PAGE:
Family Scapegoat: When You Get Stuck Trying to Outrun Someone Else’s Shadow

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The ‘black sheep’ is often the family scapegoat

by Glynis Sherwood MEd


If you are known as the ‘black sheep’ of your family, you probably don’t wear that title happily.  Being the black sheep is painful because you are viewed as an outsider – someone who doesn’t fit –  in your own family.  It’s usually a shaming, blaming and otherwise stigmatizing position to be in, as black sheeps are typically made to feel bad about themselves by other family members.  As the black sheep you may feel like you are forever trying to outrun a dark shadow.


The thing you need to know is that you may be the family Scapegoat.  The family scapegoat is the fall guy for other people’s troubles.  If you are the family scapegoat, then the shadow you are trying to run from is not yours, but your family’s.  Specifically, the shadow of your family’s criticism – which you may have come to believe; your family’s rejection – that makes you question your lovability; and your family’s shame – which can severely undermine your self worth..


Scapegoating occurs in families where one family member is falsely blamed for the problems of individual members or the group – such as abuse, neglect, addiction or mental illness.  Scapegoating enables the family members who point the finger to operate under the illusion that all is well with them, and that any family problems originate with the person targeted for scapegoating.  This is a primitive, and sometimes unconscious, psychological defense known as “projection”.


Projection occurs when one person attributes another person with their own feelings, thoughts or behaviors.  For example, being told you are ‘selfish’ by a self-centered family member, when in truth you have made consistent efforts to be considerate.  Another example is being treated like you are stupid, mentally fragile or incompetent, when you may be one of the highest functioning members of your family.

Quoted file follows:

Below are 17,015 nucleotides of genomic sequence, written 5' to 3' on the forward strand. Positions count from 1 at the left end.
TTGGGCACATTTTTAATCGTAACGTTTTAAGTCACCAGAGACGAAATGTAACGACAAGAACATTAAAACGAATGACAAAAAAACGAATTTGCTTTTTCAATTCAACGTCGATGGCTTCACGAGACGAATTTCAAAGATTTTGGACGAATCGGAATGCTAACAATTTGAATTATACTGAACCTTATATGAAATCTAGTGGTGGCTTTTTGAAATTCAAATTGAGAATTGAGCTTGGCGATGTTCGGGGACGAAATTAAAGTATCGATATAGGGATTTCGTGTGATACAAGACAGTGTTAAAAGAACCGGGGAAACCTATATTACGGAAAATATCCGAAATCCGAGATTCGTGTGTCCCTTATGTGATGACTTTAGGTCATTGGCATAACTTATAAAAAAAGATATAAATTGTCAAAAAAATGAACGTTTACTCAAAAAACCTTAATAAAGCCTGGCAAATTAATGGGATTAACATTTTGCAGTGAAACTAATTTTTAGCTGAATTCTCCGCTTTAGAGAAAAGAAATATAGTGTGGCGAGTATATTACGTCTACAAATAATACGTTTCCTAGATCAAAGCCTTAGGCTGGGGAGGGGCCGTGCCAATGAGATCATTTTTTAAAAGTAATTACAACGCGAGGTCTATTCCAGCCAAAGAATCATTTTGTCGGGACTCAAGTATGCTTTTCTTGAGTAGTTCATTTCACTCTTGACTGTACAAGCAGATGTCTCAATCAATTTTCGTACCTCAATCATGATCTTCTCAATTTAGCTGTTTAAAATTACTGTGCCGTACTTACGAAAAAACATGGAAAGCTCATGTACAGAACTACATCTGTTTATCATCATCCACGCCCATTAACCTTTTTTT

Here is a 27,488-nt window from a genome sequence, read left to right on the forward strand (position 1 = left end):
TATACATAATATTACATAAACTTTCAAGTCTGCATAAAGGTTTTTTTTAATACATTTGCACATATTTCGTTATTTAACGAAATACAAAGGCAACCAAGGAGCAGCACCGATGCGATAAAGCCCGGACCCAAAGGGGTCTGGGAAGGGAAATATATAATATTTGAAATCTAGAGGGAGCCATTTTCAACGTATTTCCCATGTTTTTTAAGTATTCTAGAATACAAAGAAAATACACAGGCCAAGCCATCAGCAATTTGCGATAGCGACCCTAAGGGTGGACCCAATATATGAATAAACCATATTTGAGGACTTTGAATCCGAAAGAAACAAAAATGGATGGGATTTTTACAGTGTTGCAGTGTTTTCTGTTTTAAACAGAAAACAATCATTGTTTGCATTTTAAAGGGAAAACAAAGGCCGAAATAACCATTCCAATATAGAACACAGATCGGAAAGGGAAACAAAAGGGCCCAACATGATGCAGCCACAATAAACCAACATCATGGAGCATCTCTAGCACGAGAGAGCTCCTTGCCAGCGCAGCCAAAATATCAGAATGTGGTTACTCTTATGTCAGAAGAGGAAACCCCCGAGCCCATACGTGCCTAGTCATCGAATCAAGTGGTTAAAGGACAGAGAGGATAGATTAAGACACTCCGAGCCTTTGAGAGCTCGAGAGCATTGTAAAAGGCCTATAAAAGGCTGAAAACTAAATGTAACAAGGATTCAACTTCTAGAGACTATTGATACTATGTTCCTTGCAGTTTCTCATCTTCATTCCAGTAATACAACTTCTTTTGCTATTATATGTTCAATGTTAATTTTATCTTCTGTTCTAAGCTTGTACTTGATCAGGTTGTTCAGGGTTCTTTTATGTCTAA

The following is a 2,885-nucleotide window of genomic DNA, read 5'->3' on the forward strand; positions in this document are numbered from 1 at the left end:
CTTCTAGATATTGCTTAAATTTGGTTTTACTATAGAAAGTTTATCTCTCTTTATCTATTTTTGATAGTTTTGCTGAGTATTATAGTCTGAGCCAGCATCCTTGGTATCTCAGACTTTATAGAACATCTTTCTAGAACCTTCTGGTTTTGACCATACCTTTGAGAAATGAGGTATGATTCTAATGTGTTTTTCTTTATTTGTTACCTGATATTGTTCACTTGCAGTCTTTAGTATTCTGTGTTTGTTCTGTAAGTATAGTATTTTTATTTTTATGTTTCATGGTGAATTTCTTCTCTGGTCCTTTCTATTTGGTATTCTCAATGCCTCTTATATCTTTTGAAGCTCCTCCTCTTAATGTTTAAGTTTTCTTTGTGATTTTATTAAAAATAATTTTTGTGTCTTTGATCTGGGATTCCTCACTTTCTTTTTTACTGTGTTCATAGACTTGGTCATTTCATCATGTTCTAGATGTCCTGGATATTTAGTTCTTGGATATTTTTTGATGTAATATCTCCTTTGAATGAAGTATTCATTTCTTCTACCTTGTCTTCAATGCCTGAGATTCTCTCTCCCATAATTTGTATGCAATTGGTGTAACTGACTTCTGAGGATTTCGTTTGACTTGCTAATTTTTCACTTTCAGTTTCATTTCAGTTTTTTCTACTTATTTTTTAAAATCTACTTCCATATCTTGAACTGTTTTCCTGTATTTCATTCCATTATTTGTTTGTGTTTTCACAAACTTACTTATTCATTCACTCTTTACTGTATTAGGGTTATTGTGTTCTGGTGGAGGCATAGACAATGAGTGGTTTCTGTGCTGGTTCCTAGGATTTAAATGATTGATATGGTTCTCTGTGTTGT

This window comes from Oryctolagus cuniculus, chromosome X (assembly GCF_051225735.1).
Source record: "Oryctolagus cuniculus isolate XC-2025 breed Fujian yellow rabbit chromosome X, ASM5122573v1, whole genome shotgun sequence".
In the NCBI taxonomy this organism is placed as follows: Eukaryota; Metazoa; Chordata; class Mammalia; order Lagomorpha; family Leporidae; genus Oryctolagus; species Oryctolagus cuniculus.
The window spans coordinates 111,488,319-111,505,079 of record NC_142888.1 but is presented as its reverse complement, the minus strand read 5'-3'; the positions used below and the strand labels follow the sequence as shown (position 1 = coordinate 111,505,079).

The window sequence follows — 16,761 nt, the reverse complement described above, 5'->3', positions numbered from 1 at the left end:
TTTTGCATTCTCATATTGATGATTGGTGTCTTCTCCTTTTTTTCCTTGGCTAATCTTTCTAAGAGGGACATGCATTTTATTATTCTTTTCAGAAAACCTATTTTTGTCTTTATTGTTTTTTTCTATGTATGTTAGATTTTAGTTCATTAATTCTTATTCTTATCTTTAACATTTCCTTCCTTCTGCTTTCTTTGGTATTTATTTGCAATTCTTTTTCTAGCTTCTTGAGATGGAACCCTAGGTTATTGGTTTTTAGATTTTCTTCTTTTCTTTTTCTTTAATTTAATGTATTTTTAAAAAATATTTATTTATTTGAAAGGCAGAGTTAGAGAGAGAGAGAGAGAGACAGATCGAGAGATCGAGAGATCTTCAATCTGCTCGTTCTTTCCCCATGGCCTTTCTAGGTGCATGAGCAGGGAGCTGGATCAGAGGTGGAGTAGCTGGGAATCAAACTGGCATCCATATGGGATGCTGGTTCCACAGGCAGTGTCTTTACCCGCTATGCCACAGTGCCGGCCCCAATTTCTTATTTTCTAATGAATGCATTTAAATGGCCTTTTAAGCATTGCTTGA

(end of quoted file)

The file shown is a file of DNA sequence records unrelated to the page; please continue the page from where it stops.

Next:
Scapegoating usually starts in childhood.  Often a sensitive, vulnerable or independent child will be singled out to be the target of chronic blame and criticism.  Frequently it’s an adult who does the targeting, but it can also be a sibling or other caretaker.  The impact of this targeting on the scapegoated child is that they come to believe they are inadequate, defective or unlovable.  Scapegoating’s shadow further causes psychological harm as it shames the target, normalizes bullying, and prevents the development of healthy family relationships.


4 Ways Scapegoating Harms Targets – And How To Get Past the Pain

      1. Self Identity:  Strong Inner Critic = Low Self Worth

        Scapegoating causes targets to question their identity, and possibly their value as human beings.  Self worth is instilled in childhood through the nurturance of parents and other caregivers.  If this support is absent and the target mostly receives messages that they are bad, defective, etc., they grow up with an abusive ‘Inner Critic’, who undermines their ability to see who they really are.

        Solutions:  Learn to recognize when the Inner Critic gets activated.  It is this voice that makes you doubt your adequacy and lovability as a human being, leading you to feeling anxious or depressed.  Note the trigger for activation.  Was it something going on within yourself, such as a negative attitude or belief you have about you?  Or was negative thinking triggered by an relationship dynamic, social situation or work?Ask yourself “Is the thought or belief true?” and “Who’s voice does that really sound like?”  Hint:  It’s usually the voice of a scapegoater.  Look for evidence to the contrary to negative thinking.  In other words, proof that you are at least adequate, and likely a decent human being, with many positive traits. Identify and focus on those traits, especially when the inner critic gets going.  Make sure you have identified at least one example of exceptions to negative beliefs. These exceptions are solid evidence to the contrary of the belief system that makes you question your self worth.
      2. Shame:  Am I the ‘Bad Guy’?